Item description for Church Conflict: The Hidden Systems Behind the Fights (Effective Church) by Charles H. Cosgrove & Dennis D. Hatfield...
Overview CHURCH CONFLICT The Hidden Systems Behind the Fights by Charles H. Cosgrove and Dennis D. Hatfield Provides focused strategies for pastors and leaders to handle internal conflicts that undermine healthy ministry.
Publishers Description If church is like a family, it fights like one too As in any family, conflict in the church family is natural and inevitable. But the way the church family handles its fights can make or break ministry. By using stories and examples of real problems at actual churches, Cosgrove and Hatfield have applied family-systems theory to help us identify the hidden structural boundaries in any group relationship. They show how the dynamics and 'family rules' operating in the informal family-like church system powerfully influence how church members relate to each other.
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Studio: Abingdon Press
Est. Packaging Dimensions: Length: 9.12" Width: 5.86" Height: 0.5" Weight: 0.67 lbs.
Release Date Mar 1, 1994
Publisher Abingdon Church Supplies
ISBN 0687081521 ISBN13 9780687081523
Availability 0 units.
More About Charles H. Cosgrove & Dennis D. Hatfield
Charles H. Cosgrove is Professor of New Testament Studies and Christian Ethics at the Northern Baptist Theological Seminary, Illinois
Charles H. Cosgrove has published or released items in the following series...
Journal for the Study of the Old Testament Supplement
Reviews - What do customers think about Church Conflict: The Hidden Systems Behind the Fights (Effective Church)?
Church Conflict: The Hidden Systems Behind the Fights Sep 21, 2007
This book is very boring and I feel that it is a stupid way to look at the church and to try to settle conflicts. I did not like it and I do not recommend anyone purchase it unless you necessaryly have to for a class like I did.
Systems Theory shifts "blame" to community Oct 24, 2006
This book advances a theory of conflict management called "systems theory." At the core of this theory is the concept that individuals in the congregation are not responsible or accountable for their aberrant behavior. The fault lies in how the community interacts within itself, the unwritten rules it has established, and the secret games it plays. To improve a conflicted congregation, one must fix the system and not confront any individual.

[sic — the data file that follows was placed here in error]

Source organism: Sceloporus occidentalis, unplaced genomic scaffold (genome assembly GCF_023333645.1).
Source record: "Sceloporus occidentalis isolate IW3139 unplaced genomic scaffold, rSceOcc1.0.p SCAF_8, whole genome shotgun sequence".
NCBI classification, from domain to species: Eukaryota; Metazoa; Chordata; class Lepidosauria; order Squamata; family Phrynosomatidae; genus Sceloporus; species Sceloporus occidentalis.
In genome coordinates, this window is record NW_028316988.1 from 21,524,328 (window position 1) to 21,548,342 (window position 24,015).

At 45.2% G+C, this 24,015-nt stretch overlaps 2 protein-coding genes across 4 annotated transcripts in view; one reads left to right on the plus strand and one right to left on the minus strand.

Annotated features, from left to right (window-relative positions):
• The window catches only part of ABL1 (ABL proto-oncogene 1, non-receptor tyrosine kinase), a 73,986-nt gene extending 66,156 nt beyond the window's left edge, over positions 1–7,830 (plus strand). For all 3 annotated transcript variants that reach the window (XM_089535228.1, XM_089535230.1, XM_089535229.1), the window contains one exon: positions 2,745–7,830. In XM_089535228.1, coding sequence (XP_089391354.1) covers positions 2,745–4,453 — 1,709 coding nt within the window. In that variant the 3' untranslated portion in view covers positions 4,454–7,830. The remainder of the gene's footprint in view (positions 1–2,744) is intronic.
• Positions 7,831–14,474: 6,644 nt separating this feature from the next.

Sadly lacking are biblical references that either support the "systems theory" approach to conflict management or show "systems theory" in use by God. In fact, a systems approach to conflict resolution is at odds with revealed Scripture, since Scripture places individuals on the hotseat for repentance, resolving their personal disputes, and making restitution.
Assuming you value biblical methods for dealing with life, pick up a copy of Ken Sande's "The Peacemaker" instead.
Good intro to systems theory and leadership May 11, 2006
Charles Cosgrove (professor of New Testament at Northern Baptist Seminary in Brookfield, Illinois) and Dennis Hatfield (former parish pastor and current Analyst/Consultant with Gallup) have produced a very well written, thorough, yet highly practical book that analyses the cause of conflict within a church while it gives pastors techniques for dealing with such conflict.
The metaphor that runs throughout the book is the church as a family. Just as families have parents (those who wield authority) and children (those who look to parents for guidance and social cues) so churches also have members who fill each of these functions. Much of the analysis and advice Cosgrove and Hatfield give revolve around the systemic identification of who occupies the position of a congregational parent and who is a congregational child (as well as identifying your own role). Such systemic mapping is beneficial in both the short- and long-run.
Another major theme presented by Cosgrove and Hatfield is their push to create healthier systems through fostering effective, honest communication. Much communication theory is presented in these pages, including the relationship between type of communication and various emotional bonds, triangles, affirmation, and various models of influence/leadership.
There are many positive aspects of this book-many of which are previously mentioned. It is highly readable, highly practical, and thorough. The authors illustrate their theories with many examples and give helpful techniques. Also, their focus is not on immediate (urgent) conflicts, but encourages a proactive, long-term systemic involvement to improve the communication style and interrelationships within a congregation. While there are not many negatives, I do wish the authors would've addressed some related topics as I walk away with some questions. The authors thoroughly cover the parent/child relationship, but how does one become a child or a parent? How can one gain influence in a congregation? How can parents relate to one another and is this different from the way in which children relate to one another? What is to be done with "ghosts"? In the chapter on "games," how does one begin to get the congregation to stop playing a game (short of using the rules to your advantage, thus playing the game)?
In all, I highly recommend this book. It is a great introduction to systems theory, congregational dynamics, and even pastoral leadership styles. If you have interest in any of these, you will do well to make a study of this highly readable book.